Establishmentarians have made millions of dollars from books sales, speaking fees, and selling donors on what could be. Scores of Republican politicians retired as or quickly became millionaires even though they utterly failed to enact what they promised us they would. What did the Right get in return for our investment in them? Great theories, but a government so dysfunctional, corrupt, and expensive that a significant number of Americans voted for Trump, despite all of his known warts and outlandish statements.

Did it ever occur to Establishmentarians that a Trump presidency could make it more likely their ideas get enacted? A Clinton presidency most assuredly won’t result in freer markets, lower taxes, less regulations, increased competitive federalism, or a federal policy apparatus (the bureaucracy and the courts) more conducive to conservative and libertarian ideas. It will, however, keep the Establishmentarians firmly in control of the Right and comfortable along the DC-New York corridor.

Trump is inherently unpredictable, especially for the Establishmentarians.

So, yes, Trump likely will destabilize Washington, D.C., and foreign policy substantially. Are those outcomes really that bad? Maybe Hurricane Trump is exactly what needs to hit the federal leviathan so we can make a solid break from the status quo and rebuild anew. Perhaps, like a forest with layers of undergrowth, a lightning strike that causes a massive fire will lead to a more vibrant and healthier ecosystem. Imagine the opportunities for innovation once the status quo comes crashing down.

Maybe our allies and our enemies need a little uncertainty, too. Our allies have come to take America for granted. The American taxpayer and our young men and women pay dearly to protect the world. Perhaps Trump will force them out of their dependency on us and spur them to invest in their own defense. After all, they are the ones in closest proximity to the world’s tyrants and terrorists.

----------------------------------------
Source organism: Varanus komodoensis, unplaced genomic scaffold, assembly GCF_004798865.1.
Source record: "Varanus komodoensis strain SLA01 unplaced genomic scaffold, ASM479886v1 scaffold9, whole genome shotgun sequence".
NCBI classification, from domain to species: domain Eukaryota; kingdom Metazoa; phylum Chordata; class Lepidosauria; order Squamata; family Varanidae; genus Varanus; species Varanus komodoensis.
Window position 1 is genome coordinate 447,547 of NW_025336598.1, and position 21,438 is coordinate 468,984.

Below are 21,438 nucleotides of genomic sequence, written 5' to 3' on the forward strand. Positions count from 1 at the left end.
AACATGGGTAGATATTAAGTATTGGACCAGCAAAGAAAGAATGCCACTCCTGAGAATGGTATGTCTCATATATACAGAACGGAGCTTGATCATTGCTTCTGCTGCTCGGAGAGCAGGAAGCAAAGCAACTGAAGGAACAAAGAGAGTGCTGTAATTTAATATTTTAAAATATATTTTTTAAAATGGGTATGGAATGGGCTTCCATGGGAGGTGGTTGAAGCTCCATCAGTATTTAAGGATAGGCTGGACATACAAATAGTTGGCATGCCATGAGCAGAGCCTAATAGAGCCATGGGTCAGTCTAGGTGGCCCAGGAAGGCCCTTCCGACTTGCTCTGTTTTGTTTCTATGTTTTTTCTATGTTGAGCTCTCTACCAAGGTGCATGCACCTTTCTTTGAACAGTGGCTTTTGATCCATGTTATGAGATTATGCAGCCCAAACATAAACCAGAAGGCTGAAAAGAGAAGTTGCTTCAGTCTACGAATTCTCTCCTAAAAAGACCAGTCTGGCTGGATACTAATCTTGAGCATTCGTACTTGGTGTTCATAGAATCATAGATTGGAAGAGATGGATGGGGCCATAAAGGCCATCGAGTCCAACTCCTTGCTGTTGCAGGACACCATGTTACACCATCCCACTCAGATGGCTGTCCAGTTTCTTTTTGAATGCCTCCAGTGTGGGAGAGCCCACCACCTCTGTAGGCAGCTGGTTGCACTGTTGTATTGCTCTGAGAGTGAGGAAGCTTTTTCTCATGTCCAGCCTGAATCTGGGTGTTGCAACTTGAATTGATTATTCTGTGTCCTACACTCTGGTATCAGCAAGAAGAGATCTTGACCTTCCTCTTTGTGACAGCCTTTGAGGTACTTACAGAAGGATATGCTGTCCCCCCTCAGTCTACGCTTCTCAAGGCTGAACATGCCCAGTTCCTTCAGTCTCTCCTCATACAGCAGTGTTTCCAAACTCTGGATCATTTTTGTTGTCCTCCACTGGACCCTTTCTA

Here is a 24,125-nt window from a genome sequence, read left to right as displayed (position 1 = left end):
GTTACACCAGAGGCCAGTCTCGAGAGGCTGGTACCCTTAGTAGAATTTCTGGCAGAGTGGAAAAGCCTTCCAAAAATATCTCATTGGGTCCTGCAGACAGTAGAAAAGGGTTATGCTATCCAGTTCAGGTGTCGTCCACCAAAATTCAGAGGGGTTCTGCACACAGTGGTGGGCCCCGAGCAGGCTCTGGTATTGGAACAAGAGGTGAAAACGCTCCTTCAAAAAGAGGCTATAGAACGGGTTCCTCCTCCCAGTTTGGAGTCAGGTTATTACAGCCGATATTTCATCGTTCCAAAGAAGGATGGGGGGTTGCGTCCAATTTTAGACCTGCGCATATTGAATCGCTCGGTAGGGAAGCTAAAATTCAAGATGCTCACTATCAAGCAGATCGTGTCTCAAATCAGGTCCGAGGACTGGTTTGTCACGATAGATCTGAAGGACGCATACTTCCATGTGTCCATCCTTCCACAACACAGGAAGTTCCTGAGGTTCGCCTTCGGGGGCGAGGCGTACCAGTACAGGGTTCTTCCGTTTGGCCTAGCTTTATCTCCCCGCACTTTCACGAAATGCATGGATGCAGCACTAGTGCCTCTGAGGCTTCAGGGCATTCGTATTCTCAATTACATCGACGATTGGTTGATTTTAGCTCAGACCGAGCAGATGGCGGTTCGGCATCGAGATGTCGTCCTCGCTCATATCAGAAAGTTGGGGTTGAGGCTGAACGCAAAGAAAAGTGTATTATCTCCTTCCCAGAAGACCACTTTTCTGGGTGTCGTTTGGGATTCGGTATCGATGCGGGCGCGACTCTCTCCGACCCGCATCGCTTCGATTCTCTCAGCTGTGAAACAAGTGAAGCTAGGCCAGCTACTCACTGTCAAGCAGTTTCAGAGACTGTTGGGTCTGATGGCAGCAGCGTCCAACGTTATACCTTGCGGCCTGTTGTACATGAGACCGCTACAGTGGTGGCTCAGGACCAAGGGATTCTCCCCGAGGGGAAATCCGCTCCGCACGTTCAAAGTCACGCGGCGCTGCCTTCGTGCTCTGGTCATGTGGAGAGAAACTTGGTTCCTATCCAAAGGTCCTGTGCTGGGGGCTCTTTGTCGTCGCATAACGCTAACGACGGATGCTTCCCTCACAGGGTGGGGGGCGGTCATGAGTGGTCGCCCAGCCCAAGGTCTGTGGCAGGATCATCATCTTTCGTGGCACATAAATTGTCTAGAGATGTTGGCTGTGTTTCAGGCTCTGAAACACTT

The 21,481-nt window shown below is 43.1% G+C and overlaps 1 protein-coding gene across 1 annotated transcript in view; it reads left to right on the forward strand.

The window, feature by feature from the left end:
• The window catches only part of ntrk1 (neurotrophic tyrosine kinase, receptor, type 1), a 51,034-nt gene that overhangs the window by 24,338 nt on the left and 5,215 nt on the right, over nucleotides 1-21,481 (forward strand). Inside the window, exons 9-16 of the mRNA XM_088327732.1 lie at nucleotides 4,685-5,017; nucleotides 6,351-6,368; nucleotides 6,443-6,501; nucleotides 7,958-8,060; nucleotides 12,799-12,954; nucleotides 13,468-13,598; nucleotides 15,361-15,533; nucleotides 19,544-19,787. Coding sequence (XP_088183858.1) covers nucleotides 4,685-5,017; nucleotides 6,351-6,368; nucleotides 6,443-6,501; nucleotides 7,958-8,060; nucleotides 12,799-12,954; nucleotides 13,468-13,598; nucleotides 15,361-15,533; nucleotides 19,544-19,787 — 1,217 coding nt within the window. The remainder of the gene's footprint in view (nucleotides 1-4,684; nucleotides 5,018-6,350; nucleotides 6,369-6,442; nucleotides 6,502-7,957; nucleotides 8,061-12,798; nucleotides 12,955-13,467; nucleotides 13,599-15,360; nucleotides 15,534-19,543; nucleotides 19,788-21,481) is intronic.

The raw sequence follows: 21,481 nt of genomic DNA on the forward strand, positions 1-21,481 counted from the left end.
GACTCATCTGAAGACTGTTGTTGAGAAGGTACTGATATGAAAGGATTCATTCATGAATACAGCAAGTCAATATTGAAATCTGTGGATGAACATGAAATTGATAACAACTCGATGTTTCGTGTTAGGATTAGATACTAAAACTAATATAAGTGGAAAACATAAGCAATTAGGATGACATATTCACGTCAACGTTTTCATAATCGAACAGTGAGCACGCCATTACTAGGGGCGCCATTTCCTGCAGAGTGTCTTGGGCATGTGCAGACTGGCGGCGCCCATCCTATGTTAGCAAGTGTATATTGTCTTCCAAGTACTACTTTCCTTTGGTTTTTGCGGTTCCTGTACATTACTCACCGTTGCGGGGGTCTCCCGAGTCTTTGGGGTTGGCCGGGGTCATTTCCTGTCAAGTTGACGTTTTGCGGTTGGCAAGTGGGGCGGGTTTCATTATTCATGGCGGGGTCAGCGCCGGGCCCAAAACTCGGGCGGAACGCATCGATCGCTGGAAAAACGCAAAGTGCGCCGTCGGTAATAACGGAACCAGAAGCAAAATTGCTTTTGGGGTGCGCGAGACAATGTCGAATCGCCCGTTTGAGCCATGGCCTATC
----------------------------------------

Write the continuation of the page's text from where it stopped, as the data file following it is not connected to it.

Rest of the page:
As for our enemies, the uncertainty that comes with a schizophrenic Trumpian foreign policy will keep them on their toes and perhaps lead to better results than we’ve gotten from walking small and carrying a twig. It seems to me North Korea will be a lot more careful with Trump holding America’s nuclear codes than the Clinton gang who last gave us the failed Agreed Framework. The same goes for the mullahs in Iran and the communists in China.

Many of the same complaints being made about Trump were thrown at Reagan prior to his presidency. I’m not suggesting that Trump is Reagan, but maybe he’ll surprise critics, too.

The Establishmentarians can continue to do all they can to ensure a Clinton presidency. I just hope they realize that perhaps the wisdom of the masses outside of the Beltway whom they love to claim make great choices in a free market may, just this once, know something about politics they don’t know.

America is sick and needs something more than the Left-Right Establishment status quo. Trump may not be the cure, but he may be the shock treatment that begins the healing process in which the Establishmentarians’ cures get a chance to work. Isn’t that possibility worth fighting for—or at least not fighting against?

Matt A. Mayer (@ohiomatt) is the President of Opportunity Ohio and a Visiting Fellow at the American Enterprise Institute.